Boza - an ancient, fermented soft drink

Boza - an ancient, fermented soft drink

After our extensive and sweaty mountain hiking tour, Rino invited us for a refreshing drink in a mountain village during the descent.

Usually a shandy was ordered, which is also produced and sold in Macedonia by companies based here and which, alongside wheat beers and other isotonic soft drinks, is known to be an excellent thirst quencher. However, our attention fell on a drink at the next table that we were not familiar with either because of its colour or its consistency: Boza.

A thirst-quenching, isotonic drink - Boza

boza 05Of course, immediate demand followed and a round of Boza, which was served in normal 0.2 litre drink glasses, was quickly ordered. Only after initially cautiously trying it out were we convinced that we had found a soft drink that also had all the qualities of a healthy soft drink, thirst-quenching and invigorating. At least we were sure about the ingredients, because the majority of the drink consisted of the malt of corn and wheat, which were served fermented. Boza is somewhat thicker in consistency, has a very low alcohol content of usually less than one percent and has a slightly sour taste. In many Balkan countries, Boza is known as a summer refreshing drink, especially since it has a long history.

Xenophon already reported on fermented grain drinks

boza 06Fermented grain flour in liquid form as a drink was first mentioned in records of the Anatolian inhabitants and also by the Mesopotamians in the 9th and 8th millenniums BC. Later, in the 4th century BC, Xenophon also mentions how the locals made preparations to make this drink, which was then placed in earthenware pots that were buried and allowed to mature. There are references from Akkadian and Sumerian texts describing "boza-like drinks" as fermented millet drinks. Boza later spread across the Caucasus and the Balkans. It enjoyed its heyday under the Ottomans and boza making became one of the most important professions in cities and towns of the early Ottoman period.

Sultan Selim II bans the drink Boza

boza 08Until the 16th century, boza was drunk throughout the Ottoman Empire, but the custom of the so-called Tartars, who laced boza with opium, aroused the wrath of the religious authorities and so boza was ultimately banned by Sultan Selim II (1566-1574). In the 17th century, Sultan Mehmed IV (1648-1687) banned all alcoholic drinks, including Boza, and therefore all Boza production facilities had to be closed. This ban was strengthened and then relaxed several times over the course of the empire's history. In the 17th century, the Turkish traveller Evliya Çelebi reported that boza continued to be drunk and that there were more than 300 boza shops in Istanbul, employing more than a thousand people.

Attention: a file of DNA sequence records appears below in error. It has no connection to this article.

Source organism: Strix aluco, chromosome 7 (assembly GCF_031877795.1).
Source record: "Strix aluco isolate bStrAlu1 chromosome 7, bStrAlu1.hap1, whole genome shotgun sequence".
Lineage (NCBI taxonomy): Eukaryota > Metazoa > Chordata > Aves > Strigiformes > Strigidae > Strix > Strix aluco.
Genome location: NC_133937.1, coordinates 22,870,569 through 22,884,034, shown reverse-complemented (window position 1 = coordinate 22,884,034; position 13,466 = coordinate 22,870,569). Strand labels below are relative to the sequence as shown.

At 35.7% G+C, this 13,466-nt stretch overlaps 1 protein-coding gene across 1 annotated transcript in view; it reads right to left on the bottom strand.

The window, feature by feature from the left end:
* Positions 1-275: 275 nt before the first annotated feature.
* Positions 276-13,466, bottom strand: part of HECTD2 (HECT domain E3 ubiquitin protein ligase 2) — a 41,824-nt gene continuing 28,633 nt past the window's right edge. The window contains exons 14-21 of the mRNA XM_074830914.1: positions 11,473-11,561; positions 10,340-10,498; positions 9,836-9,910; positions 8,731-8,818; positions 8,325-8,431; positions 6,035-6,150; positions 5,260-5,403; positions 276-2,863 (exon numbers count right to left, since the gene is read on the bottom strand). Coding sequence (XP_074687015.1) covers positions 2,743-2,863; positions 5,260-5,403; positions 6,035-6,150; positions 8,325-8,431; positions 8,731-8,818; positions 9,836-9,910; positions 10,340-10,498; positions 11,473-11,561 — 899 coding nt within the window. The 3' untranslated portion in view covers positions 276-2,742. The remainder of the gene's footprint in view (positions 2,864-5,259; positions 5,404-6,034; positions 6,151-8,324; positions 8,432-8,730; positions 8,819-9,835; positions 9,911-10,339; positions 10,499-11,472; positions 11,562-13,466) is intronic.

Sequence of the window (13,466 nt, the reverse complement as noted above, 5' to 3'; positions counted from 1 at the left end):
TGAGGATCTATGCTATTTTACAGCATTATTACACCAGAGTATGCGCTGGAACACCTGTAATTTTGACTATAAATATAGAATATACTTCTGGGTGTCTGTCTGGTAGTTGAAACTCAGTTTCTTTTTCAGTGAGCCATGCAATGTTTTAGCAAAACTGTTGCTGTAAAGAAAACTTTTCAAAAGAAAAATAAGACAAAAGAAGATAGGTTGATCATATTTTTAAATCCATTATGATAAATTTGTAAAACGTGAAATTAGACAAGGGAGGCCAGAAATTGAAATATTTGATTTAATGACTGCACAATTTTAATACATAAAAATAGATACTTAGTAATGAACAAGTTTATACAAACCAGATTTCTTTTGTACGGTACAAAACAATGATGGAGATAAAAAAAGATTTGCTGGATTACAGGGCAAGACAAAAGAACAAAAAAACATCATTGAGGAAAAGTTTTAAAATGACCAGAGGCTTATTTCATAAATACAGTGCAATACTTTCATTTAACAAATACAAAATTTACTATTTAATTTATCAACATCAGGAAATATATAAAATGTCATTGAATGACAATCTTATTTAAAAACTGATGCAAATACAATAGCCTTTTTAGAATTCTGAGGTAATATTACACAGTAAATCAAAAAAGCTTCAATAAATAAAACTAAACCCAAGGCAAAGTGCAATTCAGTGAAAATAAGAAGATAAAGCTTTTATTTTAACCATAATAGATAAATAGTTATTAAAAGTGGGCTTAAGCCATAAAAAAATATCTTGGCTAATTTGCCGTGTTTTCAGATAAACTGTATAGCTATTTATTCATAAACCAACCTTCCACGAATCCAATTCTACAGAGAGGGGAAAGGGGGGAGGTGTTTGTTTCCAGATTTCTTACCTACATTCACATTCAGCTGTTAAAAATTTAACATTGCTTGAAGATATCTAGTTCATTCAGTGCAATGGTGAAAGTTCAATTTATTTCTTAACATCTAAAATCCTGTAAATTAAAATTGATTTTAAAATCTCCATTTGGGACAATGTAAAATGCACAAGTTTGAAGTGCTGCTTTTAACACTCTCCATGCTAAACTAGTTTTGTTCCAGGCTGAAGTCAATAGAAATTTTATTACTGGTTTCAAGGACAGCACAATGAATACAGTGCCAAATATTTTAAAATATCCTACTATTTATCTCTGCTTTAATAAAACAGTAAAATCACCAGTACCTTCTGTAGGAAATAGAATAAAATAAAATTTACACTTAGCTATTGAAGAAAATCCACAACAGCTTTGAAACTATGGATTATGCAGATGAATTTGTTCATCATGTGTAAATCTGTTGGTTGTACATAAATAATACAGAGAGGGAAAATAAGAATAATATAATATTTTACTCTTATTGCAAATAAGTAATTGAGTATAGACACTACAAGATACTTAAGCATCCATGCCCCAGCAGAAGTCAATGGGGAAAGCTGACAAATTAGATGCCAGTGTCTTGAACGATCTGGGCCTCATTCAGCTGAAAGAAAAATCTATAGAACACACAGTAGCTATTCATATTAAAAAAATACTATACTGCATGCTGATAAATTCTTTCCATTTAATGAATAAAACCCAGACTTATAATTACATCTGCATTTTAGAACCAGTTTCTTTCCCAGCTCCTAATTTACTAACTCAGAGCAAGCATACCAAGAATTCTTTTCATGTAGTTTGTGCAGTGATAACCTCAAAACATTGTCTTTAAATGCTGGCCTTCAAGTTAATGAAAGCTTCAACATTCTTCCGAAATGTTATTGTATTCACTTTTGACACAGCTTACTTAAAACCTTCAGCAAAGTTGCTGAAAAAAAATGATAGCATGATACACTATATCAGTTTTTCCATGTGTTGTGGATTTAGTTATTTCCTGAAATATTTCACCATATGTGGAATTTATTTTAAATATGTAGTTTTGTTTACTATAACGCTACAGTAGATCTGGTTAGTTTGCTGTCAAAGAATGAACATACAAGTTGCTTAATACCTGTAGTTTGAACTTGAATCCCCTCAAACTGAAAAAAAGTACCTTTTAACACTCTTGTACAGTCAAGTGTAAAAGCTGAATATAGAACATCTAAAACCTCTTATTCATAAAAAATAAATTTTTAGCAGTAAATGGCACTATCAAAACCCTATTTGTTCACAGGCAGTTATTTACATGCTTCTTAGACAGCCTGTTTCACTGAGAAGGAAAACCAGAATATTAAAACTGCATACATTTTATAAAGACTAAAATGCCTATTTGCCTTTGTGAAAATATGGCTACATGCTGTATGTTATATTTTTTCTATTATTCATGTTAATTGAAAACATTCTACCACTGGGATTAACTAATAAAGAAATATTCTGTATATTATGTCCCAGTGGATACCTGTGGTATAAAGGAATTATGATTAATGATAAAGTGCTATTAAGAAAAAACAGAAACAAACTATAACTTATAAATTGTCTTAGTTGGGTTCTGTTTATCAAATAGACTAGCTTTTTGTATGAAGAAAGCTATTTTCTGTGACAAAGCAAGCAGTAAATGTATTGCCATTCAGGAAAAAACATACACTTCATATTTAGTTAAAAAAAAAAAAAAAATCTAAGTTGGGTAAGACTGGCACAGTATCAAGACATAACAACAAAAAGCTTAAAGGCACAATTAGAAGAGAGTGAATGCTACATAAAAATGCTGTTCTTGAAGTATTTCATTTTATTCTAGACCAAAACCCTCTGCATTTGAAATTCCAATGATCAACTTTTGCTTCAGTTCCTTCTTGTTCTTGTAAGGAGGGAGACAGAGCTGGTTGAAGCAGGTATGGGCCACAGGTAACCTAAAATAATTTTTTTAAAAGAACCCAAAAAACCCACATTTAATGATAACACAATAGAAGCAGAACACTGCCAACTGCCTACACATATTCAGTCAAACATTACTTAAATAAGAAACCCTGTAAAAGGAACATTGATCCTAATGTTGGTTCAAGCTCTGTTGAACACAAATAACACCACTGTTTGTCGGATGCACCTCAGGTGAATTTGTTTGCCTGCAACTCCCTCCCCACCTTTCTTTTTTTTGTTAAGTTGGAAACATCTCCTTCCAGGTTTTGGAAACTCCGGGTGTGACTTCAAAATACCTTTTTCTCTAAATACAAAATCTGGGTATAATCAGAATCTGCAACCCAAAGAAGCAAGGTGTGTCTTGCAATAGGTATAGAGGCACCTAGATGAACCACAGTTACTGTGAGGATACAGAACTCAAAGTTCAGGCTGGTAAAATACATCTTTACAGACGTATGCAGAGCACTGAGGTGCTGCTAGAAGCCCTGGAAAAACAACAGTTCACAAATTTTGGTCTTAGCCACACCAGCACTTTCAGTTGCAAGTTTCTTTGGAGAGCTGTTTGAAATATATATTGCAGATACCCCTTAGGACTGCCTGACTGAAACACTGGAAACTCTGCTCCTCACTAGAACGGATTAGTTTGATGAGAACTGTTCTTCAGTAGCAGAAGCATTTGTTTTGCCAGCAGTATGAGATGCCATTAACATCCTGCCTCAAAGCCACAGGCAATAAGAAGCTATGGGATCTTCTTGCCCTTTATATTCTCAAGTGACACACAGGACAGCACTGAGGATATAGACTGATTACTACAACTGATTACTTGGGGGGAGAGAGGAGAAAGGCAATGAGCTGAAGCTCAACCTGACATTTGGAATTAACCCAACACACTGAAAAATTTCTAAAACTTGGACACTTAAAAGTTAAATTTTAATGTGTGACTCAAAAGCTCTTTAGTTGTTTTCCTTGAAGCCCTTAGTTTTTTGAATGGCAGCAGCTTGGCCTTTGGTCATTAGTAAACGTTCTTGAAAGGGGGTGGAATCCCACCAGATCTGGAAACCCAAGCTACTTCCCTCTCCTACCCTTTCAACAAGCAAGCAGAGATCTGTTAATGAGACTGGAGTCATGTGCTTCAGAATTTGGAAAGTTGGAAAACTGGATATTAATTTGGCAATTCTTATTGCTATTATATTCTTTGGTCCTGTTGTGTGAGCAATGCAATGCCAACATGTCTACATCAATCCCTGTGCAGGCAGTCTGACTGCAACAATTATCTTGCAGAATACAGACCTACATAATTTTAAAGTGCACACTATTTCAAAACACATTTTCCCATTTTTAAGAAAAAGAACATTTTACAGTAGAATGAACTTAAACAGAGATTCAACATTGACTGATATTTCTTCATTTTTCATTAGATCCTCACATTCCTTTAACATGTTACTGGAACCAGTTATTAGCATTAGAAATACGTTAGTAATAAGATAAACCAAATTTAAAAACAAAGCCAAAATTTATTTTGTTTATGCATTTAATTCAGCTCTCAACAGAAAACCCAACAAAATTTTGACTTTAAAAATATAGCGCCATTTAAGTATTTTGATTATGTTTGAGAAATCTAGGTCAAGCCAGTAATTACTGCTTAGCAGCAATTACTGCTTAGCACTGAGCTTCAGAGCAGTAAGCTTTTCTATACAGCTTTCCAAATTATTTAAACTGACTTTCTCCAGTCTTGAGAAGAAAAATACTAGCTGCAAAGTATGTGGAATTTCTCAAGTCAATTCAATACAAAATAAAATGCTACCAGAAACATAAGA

The Janissaries and the Boza drink

boza 09At that time, boza was mainly drunk by the janissaries of the Ottoman army because it contained only a small amount of alcohol. And as long as the Janissaries did not consume it in large quantities to cause drunkenness, it was tolerated on the grounds that it warmed and strengthened soldiers. As Evliya Çelebi explained in the first volume ("Istanbul") of his Seyahatname: "There are a large number of boza consumers in the army. In order to cause an intoxication comparable to that caused by the consumption of wine, boza would have to be drunk in such large quantities that no one would do it. Therefore, one should proclaim wine consumption as sinful and allow Boza."

In the 19th century, the sweet and slightly alcoholic boza was permitted again in the Ottoman palace and gained increasing popularity, while the sour and more alcoholic type of boza fell out of fashion. In Istanbul's Vefa district, brothers Haci Ibrahim and Haci Sadik founded a Boza store in 1876 near the then entertainment centre in Direklerarası. This boza, with its thick consistency and tart taste, became famous throughout the city and is the only remaining boza store from that era in today's commercial world. This company is still operated today by Haci Sadik and Haci Ibrahim's great-great-grandchildren.

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Life | Outdoors